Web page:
This wasn’t to say that I was a ‘bad’ person as such – I felt guilty when I passed a homeless person, I decried grannies being mugged and the exploitation of the third world. I was just so deeply cynical about my ability to affect change within this grand scheme, where Machiavelli seemed to have won the day – that I caved in to the “if you can’t beat’em, join them” mantra. Once I’d made it by trampling on the weak along the way, I’d set up a sizeable direct debit to a charity or five – I might even establish a foundation in my name – good deeds and some kudos to go with it. Result.

Although I’d been raised with a number of friends who had religious beliefs of some kind, I’d remained largely blinkered to them, convinced that their cultural attachment to what I then viewed as fairy tales would soon fade in the overwhelming face of ‘reason’.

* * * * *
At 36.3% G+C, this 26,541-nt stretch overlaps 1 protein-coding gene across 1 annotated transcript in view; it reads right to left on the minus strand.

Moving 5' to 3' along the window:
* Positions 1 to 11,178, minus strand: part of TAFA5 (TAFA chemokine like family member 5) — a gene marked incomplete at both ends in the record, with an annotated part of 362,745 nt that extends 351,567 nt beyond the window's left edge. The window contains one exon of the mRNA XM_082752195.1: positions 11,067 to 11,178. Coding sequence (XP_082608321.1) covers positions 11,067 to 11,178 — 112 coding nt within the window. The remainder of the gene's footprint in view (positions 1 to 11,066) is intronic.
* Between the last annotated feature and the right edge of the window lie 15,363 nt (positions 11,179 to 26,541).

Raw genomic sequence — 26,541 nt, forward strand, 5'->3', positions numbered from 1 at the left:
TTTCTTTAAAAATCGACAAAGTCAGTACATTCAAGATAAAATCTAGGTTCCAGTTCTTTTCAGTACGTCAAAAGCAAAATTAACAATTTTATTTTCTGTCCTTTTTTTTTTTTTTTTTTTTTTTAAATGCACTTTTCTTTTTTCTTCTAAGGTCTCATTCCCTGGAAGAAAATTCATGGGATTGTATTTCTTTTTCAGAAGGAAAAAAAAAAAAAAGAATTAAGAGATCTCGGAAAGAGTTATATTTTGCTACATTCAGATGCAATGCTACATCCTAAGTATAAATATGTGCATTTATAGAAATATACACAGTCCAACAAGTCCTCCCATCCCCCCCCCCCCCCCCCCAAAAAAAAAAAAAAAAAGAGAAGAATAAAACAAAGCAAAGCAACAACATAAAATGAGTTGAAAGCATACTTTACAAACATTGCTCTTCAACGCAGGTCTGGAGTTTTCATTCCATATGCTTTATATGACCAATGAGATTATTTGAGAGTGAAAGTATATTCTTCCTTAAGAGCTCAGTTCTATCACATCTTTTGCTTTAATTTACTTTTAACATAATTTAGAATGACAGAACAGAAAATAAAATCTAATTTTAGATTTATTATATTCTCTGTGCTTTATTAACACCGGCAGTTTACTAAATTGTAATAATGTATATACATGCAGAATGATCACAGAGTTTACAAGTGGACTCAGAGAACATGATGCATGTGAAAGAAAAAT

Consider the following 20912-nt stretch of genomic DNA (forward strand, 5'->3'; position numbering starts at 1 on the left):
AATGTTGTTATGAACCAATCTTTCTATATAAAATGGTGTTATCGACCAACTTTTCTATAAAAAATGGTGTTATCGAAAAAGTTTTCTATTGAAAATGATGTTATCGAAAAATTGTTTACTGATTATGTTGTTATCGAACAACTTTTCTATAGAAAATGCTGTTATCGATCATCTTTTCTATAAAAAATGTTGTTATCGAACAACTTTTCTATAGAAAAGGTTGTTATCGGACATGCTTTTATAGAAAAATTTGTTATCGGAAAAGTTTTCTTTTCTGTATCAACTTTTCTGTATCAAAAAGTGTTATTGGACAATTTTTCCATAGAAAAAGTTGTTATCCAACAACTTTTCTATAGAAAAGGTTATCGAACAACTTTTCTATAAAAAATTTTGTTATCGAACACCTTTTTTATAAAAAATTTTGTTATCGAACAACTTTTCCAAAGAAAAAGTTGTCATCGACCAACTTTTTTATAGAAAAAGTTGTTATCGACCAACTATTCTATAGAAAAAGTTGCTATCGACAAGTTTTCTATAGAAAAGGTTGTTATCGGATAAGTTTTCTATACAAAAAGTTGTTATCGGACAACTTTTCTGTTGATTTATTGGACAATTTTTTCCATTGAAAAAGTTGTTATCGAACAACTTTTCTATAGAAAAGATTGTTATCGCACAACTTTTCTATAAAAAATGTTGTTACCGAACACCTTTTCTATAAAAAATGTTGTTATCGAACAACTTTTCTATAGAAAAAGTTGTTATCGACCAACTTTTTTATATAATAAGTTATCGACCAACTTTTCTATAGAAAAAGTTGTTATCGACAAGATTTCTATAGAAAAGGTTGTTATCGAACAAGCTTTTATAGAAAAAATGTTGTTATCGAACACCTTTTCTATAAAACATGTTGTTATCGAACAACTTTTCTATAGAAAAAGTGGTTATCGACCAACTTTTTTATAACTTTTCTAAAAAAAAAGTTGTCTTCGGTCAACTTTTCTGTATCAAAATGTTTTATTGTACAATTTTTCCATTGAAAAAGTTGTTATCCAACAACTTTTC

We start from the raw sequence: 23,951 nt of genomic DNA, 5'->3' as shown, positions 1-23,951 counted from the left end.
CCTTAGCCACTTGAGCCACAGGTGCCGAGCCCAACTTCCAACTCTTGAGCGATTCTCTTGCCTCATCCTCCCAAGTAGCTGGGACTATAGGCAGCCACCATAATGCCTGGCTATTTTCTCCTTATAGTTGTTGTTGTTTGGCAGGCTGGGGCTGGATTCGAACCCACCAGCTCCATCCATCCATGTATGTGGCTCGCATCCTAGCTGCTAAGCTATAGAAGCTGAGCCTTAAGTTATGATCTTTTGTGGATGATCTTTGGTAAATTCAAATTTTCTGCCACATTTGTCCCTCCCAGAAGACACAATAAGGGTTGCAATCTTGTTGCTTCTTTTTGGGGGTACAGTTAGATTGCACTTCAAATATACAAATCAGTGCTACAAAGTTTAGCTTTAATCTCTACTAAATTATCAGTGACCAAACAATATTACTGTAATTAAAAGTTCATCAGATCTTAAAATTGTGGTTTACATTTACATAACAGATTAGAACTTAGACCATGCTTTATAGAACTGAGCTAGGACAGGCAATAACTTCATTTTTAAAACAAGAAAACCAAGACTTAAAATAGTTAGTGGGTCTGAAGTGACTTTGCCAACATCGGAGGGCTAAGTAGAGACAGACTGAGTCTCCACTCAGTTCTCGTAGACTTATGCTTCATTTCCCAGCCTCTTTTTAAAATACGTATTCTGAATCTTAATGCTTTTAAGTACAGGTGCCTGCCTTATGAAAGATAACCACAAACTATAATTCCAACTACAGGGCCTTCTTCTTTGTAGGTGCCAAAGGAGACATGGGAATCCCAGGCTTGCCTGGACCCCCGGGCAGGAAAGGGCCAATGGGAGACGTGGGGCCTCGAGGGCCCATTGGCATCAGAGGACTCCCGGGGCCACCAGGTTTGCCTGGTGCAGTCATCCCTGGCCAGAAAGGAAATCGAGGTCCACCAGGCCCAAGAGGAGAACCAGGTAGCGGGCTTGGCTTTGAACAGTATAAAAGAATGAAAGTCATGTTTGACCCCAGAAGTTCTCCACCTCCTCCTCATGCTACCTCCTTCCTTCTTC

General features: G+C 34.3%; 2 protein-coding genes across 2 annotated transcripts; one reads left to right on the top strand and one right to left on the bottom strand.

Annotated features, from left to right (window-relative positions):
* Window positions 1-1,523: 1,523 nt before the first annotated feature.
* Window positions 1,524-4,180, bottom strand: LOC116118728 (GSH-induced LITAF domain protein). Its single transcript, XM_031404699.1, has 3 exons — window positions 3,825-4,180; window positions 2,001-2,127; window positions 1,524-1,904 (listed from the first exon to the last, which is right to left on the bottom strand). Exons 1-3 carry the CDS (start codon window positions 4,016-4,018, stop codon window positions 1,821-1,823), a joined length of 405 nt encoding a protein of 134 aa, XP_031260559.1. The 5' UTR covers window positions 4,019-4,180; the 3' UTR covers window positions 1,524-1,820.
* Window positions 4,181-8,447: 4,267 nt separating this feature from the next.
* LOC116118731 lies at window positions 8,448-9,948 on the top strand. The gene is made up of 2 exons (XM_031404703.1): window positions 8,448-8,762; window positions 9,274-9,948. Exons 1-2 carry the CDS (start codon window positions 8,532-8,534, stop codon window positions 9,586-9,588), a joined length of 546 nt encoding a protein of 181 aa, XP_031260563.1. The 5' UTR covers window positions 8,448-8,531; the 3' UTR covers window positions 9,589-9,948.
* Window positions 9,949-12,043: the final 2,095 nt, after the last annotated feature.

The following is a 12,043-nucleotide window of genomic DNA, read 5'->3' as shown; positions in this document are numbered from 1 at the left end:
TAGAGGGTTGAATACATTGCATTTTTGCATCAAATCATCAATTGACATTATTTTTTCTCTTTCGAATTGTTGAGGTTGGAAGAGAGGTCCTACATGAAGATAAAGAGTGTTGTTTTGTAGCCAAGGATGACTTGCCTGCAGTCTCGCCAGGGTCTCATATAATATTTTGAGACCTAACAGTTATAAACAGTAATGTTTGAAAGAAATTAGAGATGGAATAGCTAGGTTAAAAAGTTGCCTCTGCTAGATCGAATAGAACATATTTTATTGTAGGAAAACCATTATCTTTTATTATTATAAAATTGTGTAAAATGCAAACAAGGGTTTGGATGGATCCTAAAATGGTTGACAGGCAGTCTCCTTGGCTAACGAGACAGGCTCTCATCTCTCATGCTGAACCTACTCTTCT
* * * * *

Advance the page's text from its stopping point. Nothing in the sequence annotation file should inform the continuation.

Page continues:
Of course, I represented reason in this scenario.

This sense of arrogance vis a vis the views of religious believers was certainly compounded by my French education and upbringing which confirmed and validated this view of religion as archaic. Sartre, Nietzche, Freud essentially had all the answers I was looking for and anything else I deemed either a political soporific or a mental crutch. These people were clearly just obsessed with an infantile need for a powerful father figure. I on the other hand, at 17, definitely didn’t feel like I needed a SECOND dad.